Tuesday, November 24, 2015

Migrant workers the lifeline for agricultural industry, especially on small farms

Without migrant farmers, many small farms would be in trouble, Angela Oliver reports for The Messenger-Inquirer in Western Kentucky. More than 10 percent of H visas granted to migrant workers in the U.S. in 2012—65,345 out of 600,000—were for agricultural jobs. Kentucky has about 10,800 migrant workers on 1,400 farms.

"Many local farmers, like Keith Riney of Riney Farms, seek guidance from the Agriculture Workforce Management Association, which educates farmers on the H-2A visa program, acts as a liaison between the hiring farmers and government agencies and 'provides a voice for farmers on labor issues,' the group's website states," Oliver writes. "Through the federal program, employers can apply for nonimmigrant workers for any type of seasonal farm work for a maximum of 10 months. Local migrant workers are usually on the job from March or April to December."

Riney told Oliver, "Without extra people during the season, especially with the labor tobacco takes, our local industry wouldn't be as economically sound. We're able to gain larger incomes on smaller areas; we're able to grow more. [Migrant workers] have saved a lot of small farms." The Messenger-Inquirer, which is behind a paywall, can be accessed here. (USDA graphics)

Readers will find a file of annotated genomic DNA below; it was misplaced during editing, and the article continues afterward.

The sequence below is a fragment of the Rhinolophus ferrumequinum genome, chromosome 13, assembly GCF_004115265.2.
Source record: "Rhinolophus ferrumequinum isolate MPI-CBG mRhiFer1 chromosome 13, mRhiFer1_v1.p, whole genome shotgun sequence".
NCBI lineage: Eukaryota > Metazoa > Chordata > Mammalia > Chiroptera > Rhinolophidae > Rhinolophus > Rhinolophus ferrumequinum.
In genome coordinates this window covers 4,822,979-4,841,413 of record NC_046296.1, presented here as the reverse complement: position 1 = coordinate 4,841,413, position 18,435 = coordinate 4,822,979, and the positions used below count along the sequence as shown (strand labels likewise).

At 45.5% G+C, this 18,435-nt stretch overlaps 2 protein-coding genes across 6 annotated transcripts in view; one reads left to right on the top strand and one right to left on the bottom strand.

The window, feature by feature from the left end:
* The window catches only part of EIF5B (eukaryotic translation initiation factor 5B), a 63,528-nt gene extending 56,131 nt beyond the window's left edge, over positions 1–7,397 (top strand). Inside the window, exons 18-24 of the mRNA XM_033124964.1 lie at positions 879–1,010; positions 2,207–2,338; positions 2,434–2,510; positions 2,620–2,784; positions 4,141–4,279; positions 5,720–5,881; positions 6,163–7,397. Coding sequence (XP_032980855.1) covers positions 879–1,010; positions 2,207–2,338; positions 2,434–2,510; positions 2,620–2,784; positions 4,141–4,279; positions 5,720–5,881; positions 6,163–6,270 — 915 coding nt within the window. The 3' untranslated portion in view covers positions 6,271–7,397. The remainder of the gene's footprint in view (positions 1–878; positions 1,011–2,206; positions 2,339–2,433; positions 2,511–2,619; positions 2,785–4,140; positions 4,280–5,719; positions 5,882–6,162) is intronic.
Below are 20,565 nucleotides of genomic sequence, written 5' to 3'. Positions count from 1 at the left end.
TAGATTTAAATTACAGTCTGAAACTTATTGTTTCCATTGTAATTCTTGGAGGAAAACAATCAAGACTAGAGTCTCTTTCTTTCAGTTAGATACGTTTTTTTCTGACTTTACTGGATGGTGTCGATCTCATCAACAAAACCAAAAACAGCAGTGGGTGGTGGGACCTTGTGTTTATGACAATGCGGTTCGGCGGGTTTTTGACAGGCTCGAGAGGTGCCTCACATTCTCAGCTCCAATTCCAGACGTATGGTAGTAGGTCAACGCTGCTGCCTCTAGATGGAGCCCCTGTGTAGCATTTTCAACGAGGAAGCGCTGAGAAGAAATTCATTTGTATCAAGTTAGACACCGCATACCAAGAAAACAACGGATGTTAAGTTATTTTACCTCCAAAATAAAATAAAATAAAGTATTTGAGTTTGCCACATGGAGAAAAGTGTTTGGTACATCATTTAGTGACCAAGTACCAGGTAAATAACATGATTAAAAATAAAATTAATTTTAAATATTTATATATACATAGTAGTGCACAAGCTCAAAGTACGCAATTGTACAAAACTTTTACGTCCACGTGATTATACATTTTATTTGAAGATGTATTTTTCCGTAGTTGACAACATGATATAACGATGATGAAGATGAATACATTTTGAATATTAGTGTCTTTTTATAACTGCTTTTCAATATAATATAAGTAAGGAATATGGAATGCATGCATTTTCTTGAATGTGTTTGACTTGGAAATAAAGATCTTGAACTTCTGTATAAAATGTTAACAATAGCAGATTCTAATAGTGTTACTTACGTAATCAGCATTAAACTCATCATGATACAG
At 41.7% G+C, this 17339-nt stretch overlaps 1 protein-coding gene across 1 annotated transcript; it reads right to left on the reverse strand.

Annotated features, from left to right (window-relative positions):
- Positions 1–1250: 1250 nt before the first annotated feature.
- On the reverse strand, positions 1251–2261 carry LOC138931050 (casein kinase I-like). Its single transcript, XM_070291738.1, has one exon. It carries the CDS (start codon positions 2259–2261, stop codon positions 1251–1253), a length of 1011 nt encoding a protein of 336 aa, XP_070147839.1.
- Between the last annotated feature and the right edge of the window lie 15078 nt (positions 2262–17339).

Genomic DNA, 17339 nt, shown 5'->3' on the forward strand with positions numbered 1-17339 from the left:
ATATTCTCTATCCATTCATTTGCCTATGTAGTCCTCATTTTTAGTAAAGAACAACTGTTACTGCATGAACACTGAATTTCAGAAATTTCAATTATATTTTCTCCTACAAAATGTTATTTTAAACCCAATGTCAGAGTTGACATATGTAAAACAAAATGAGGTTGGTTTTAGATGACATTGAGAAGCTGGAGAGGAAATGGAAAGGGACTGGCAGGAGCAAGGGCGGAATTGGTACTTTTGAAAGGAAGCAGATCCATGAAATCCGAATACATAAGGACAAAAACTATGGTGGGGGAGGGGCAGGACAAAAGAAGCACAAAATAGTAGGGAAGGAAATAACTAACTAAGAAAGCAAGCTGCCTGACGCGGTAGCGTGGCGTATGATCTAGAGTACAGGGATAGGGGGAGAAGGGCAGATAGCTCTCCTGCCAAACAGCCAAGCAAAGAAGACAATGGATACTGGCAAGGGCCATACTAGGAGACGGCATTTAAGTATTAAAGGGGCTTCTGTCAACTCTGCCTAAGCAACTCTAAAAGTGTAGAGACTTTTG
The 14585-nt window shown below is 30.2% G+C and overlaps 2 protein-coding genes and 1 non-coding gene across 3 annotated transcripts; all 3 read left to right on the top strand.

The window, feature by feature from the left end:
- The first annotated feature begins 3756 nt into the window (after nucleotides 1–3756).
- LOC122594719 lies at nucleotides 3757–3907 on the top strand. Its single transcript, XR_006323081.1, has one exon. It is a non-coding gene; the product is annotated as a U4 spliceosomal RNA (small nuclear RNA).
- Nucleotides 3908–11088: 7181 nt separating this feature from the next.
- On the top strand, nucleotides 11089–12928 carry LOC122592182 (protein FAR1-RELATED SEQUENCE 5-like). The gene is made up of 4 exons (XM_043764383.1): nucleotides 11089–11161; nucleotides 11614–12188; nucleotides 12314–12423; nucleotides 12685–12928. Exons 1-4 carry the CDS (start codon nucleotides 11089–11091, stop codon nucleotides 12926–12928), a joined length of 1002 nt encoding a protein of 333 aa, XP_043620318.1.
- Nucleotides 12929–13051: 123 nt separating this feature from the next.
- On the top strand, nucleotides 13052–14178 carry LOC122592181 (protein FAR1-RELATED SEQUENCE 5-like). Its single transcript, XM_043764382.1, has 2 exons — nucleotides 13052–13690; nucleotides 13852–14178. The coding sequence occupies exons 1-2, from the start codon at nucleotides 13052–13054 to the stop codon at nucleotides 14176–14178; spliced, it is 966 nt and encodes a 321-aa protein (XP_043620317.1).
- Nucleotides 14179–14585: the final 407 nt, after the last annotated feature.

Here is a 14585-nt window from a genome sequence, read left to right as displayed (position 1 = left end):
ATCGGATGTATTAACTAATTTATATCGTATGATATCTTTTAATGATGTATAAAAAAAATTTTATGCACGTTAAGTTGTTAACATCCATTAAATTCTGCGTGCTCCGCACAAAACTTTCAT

The number of farm workers not legally authorized to work in the U.S. grew from about 15 percent in 1991 to 55 percent in 2001, reports the U.S. Department of Agriculture. "Since 2001, the share who are citizens has increased from about 21 percent to about 33 percent, while the share who hold green cards or other forms of work authorization has fallen from about 25 percent to about 19 percent."
"Among migrant workers, the largest group are 'shuttlers,' who work at a single farm location more than 75 miles from home and may cross an international border to get there," states USDA. "They made up about 12 percent of hired crop farmworkers in 2007-09, down from about 24 percent in 1996-98. More common in the past, the 'follow the crop' migrant farm worker, who moves from state to state working on different crops as the seasons advance, is now a relative rarity. These workers make up just five percent of those surveyed by the NAWS in 2007-09, down from a high of 14 percent in 1992-94. The final category in the figure are the newcomers to farming, whose migration patterns have not yet been established."

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